The American Civil Liberties Union or ACLU of Arizona has made great strides in preserving the rights of migrants and other individuals within the state of Arizona.
Billing themselves as the nation’s guardian of individual liberties, the ACLU of Arizona works tirelessly to keep the people under their charge free and their personal rights intact. Since it’s official formation in 1959, the Arizona ACLU has never shied away from the big fights. They encourage people in their community to act, know their rights and spread the word about their mission. Read more: Phoenix New Times | Wikipedia and Michael Lacey | Facebook
The ACLU of Arizona has been involved in a lot of landmark cases over the years. Their first ever victory was in 1960 when they received a verdict that overturned a law banning multiracial marriages. The reason this case was so pivotal for the ACLU of Arizona is that it contributed to the case that eventually introduced the Miranda Rights into police interactions. Learn more about Michael Lacey and Jim Larkin: http://www.laceyandlarkinfronterafund.org/about-lacey-larkin-frontera-fund/michael-lacey/
This case helped fuel litigation over decades that would challenge laws and police action. Another landmark case they contributed to was that of Melendres v. Arpaio in 2013. This case attempted to call out the actions of the Maricopa County Sheriff and his department because they engaged in racial profiling to pull over individuals based on their perceived ethnicity.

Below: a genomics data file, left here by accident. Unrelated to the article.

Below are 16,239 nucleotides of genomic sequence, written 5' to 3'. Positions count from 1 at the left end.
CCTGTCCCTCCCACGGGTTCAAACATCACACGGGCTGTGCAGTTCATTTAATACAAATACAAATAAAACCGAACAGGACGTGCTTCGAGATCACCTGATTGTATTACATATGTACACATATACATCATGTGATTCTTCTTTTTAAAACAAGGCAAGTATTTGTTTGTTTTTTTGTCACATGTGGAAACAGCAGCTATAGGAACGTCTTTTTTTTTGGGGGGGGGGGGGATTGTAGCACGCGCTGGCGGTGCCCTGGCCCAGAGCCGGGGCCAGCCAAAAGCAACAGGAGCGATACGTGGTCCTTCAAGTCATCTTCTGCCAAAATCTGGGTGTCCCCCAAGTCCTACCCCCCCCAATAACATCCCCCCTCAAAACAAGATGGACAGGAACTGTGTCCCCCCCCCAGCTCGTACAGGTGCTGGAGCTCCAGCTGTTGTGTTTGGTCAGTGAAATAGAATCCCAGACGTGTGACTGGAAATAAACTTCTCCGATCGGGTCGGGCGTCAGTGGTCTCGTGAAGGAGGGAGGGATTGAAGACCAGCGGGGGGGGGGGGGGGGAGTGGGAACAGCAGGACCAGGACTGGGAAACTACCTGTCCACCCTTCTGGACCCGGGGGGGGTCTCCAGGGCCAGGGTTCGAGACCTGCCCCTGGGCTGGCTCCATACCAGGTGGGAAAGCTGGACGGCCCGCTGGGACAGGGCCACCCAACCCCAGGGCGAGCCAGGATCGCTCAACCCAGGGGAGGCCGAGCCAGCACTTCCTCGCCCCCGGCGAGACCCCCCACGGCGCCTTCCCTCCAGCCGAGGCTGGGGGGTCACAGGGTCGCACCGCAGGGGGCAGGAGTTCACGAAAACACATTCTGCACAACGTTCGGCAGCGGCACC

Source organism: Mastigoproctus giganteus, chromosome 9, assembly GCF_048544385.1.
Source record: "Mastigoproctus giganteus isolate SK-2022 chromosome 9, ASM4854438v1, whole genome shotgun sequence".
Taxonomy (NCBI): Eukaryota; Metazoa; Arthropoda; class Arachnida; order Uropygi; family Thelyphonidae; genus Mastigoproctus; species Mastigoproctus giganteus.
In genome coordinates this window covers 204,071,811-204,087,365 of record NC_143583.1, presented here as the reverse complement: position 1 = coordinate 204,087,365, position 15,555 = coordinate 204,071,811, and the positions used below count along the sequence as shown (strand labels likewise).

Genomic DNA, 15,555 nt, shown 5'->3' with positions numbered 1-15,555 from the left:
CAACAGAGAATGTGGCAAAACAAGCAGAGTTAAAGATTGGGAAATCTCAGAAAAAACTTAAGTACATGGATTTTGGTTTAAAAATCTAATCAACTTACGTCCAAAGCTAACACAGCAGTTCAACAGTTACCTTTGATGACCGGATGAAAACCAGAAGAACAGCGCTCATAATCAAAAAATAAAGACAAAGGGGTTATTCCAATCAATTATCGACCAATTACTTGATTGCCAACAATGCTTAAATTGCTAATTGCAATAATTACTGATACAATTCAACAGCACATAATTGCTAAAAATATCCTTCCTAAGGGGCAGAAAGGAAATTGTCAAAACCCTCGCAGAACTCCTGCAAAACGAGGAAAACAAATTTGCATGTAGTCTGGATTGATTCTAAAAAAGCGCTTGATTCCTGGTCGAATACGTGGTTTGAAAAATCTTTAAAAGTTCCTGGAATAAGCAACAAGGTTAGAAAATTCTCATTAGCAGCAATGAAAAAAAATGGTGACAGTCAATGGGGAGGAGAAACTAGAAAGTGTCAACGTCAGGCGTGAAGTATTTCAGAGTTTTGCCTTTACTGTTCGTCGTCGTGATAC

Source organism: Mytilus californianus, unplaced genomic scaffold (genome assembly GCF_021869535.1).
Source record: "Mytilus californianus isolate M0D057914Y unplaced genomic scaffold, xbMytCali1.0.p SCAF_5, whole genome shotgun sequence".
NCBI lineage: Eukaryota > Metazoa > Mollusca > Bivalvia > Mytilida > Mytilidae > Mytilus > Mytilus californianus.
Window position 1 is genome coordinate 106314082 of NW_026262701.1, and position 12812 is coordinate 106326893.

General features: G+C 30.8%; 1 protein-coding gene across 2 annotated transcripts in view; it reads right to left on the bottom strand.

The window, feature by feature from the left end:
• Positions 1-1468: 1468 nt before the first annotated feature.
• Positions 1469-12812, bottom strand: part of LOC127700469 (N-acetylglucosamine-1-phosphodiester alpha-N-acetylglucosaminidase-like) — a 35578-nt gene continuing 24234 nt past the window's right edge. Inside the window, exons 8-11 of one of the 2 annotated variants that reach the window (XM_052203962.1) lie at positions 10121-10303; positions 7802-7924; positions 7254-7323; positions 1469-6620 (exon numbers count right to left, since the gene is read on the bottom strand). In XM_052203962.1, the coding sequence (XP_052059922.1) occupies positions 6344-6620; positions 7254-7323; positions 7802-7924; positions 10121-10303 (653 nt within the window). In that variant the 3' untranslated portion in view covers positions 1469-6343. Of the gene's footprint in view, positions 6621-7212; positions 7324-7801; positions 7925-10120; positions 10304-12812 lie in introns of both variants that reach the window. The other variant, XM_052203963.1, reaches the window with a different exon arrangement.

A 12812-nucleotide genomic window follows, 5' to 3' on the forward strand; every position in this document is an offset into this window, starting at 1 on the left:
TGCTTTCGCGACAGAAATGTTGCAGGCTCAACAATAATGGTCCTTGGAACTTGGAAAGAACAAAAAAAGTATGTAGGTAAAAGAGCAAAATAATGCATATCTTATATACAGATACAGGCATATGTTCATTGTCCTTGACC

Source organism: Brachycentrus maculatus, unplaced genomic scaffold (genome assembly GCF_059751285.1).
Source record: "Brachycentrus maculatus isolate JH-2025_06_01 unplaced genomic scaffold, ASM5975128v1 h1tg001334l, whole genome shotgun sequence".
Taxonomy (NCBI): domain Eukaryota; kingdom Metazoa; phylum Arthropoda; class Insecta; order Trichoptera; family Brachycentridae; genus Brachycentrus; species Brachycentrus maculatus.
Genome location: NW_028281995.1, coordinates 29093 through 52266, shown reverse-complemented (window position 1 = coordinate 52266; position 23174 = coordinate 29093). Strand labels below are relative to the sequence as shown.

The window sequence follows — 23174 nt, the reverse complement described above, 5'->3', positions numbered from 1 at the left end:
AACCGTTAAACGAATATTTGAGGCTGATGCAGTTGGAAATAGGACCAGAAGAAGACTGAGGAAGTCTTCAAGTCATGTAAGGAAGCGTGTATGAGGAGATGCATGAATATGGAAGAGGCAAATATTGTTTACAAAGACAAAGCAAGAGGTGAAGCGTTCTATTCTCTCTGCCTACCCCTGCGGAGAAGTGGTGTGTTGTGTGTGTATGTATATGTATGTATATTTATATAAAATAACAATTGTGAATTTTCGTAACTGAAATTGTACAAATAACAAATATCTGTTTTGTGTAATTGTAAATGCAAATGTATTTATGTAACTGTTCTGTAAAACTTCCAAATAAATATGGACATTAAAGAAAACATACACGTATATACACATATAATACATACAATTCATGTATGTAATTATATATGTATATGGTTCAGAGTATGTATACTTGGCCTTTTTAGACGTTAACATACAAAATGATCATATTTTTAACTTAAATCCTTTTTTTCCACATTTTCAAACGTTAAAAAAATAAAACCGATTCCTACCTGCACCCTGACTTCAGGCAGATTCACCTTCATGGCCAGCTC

The police department would then question them about their citizenship status after they have completed a “legal” stop. They won, leading the police department to receive retraining and a monitor to make sure they maintained compliance with the ruling.
Today, the ACLU has plans to tackle everything from continuing to fight for equality for migrant and LGBT individuals to education equity. They continue to raise public awareness to the injustices that migrants are still suffering today. The hope is that one day they will help build a state where everyone is treated equally regardless of who they are.
When thinking about this organization and the Arpaio case, it is easy to think about Michael Lacey and Jim Larkin’s 2007 dealing with the Maricopa County Police Department.
The co-founders of Phoenix New Times were removed from their home in the middle of the night for printing news about investigations into the police department.
They were released, but not before they had endured enough deprivation of basic rights to ensure a hefty lawsuit.
Today, the Lacey and Larkin Frontera Fund uses those proceeds to help fund organizations like the ACLU of Arizona. It is Lacey and Larkin’s intent to ensure that this does not happen to anyone else in the future.